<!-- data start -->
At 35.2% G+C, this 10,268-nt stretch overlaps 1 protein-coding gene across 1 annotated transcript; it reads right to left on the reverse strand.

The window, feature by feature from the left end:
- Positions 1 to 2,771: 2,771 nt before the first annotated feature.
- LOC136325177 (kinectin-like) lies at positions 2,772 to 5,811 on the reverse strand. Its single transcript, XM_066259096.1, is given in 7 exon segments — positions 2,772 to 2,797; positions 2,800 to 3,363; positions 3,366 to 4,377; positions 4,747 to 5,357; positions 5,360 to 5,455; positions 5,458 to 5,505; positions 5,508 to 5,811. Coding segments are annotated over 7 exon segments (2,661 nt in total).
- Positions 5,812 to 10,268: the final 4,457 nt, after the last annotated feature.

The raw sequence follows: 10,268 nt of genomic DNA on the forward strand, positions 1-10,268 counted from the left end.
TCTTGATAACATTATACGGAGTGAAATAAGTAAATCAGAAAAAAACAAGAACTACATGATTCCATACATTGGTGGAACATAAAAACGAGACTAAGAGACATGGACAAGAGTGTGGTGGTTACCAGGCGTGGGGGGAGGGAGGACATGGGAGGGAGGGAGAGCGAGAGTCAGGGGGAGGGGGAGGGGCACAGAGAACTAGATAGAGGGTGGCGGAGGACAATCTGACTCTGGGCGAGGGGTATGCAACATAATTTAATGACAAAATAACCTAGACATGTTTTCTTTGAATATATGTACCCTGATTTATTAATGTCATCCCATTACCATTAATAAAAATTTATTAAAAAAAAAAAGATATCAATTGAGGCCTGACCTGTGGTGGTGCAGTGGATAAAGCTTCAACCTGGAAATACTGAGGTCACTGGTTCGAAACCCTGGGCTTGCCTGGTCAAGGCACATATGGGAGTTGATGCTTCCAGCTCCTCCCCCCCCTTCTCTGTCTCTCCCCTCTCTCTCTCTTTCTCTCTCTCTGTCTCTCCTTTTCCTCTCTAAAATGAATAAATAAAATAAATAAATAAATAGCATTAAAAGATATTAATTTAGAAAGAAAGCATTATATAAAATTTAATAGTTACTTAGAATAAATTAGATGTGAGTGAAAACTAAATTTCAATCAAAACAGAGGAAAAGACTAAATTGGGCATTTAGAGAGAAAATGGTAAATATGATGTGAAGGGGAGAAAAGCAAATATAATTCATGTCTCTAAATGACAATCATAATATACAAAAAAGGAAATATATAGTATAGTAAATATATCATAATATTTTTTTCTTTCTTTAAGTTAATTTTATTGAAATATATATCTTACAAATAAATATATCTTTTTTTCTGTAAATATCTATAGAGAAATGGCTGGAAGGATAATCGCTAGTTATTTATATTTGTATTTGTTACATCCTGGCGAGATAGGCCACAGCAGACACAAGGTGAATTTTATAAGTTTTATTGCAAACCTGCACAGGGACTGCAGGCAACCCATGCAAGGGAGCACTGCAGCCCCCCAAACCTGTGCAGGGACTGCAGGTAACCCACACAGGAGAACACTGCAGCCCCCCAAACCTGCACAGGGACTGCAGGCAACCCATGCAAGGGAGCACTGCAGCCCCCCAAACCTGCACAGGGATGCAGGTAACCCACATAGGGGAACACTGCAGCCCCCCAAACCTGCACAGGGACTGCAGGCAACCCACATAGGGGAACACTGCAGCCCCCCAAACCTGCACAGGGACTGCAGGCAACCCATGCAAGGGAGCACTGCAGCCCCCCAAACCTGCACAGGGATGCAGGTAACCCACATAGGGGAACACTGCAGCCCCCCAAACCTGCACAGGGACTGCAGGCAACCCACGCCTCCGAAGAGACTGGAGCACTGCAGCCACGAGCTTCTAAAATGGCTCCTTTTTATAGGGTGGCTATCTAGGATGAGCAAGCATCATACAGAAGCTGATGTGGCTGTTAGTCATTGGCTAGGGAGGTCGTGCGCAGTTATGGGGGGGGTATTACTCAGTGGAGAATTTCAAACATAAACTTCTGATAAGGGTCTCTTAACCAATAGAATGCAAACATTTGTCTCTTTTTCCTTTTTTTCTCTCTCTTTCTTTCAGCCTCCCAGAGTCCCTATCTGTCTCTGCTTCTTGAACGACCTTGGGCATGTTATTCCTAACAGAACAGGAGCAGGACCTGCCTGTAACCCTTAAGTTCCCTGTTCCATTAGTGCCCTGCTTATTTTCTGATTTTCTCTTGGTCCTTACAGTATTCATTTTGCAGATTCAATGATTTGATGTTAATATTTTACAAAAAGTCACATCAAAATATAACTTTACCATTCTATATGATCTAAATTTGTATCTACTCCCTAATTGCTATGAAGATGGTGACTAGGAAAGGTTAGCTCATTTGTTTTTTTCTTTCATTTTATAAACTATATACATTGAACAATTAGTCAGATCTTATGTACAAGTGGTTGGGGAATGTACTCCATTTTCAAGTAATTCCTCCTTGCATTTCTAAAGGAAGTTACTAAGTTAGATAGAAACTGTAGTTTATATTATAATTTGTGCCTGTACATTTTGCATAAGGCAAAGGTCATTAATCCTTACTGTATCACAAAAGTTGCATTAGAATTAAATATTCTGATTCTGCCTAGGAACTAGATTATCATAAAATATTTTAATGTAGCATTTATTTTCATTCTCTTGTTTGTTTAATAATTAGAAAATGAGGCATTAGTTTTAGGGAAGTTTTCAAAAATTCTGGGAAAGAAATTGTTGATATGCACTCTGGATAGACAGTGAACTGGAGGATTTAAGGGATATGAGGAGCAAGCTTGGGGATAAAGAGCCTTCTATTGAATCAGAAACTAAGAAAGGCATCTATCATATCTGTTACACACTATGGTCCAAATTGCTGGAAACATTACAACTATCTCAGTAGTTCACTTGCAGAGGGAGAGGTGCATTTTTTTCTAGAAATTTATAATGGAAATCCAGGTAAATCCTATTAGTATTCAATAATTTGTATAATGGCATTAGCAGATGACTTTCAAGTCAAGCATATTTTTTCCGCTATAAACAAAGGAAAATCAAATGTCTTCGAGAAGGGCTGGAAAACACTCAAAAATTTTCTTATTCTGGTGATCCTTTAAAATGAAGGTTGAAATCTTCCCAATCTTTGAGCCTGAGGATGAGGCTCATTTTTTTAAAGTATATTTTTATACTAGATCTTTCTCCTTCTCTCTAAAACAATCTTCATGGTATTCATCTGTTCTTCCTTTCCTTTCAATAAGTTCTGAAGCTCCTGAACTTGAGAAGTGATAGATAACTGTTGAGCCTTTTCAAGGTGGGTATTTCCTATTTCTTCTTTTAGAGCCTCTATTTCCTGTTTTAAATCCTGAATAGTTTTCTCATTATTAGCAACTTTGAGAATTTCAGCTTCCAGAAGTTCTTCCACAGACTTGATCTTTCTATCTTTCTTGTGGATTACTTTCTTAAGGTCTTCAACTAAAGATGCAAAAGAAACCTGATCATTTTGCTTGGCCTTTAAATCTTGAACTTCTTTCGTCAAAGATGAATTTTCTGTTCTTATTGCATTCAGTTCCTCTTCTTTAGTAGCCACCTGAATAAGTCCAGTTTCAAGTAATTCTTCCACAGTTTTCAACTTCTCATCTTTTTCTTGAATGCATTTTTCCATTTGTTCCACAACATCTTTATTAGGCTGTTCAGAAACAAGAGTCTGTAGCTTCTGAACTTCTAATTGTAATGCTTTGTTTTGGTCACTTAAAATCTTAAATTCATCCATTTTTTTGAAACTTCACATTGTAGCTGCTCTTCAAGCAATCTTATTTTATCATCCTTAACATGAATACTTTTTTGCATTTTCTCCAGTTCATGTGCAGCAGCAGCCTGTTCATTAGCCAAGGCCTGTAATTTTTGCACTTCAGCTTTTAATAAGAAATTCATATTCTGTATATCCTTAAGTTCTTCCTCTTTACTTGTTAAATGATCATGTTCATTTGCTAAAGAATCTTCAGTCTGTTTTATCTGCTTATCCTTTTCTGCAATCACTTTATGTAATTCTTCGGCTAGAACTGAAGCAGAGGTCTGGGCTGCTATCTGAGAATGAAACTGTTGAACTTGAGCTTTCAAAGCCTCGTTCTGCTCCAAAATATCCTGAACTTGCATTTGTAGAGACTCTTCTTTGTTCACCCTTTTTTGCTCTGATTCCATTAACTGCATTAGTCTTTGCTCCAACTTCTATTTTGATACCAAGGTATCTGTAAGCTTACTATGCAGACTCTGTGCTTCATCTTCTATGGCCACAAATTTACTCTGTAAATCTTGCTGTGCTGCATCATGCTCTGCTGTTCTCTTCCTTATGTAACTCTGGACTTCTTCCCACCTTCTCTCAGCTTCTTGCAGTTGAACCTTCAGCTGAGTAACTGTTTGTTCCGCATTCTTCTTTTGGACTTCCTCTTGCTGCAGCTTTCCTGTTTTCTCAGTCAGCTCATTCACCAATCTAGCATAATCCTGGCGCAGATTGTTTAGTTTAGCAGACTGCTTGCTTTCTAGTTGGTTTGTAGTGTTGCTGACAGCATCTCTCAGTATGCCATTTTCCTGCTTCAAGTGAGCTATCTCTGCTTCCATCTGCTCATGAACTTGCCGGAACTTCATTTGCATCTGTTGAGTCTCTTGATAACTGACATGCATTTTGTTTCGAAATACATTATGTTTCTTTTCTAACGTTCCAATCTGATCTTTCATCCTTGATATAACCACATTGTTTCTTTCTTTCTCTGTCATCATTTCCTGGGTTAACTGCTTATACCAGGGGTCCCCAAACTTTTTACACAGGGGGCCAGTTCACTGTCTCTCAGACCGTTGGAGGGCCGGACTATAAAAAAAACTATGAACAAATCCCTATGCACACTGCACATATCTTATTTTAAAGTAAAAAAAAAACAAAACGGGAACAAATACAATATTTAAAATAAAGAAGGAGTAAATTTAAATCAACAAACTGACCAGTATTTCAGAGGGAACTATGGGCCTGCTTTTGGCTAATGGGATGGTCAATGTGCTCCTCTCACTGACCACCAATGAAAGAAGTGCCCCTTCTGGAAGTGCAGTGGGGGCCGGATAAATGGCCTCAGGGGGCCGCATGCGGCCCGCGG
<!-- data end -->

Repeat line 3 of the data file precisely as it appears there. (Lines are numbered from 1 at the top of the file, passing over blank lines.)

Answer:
- Positions 1 to 2,771: 2,771 nt before the first annotated feature.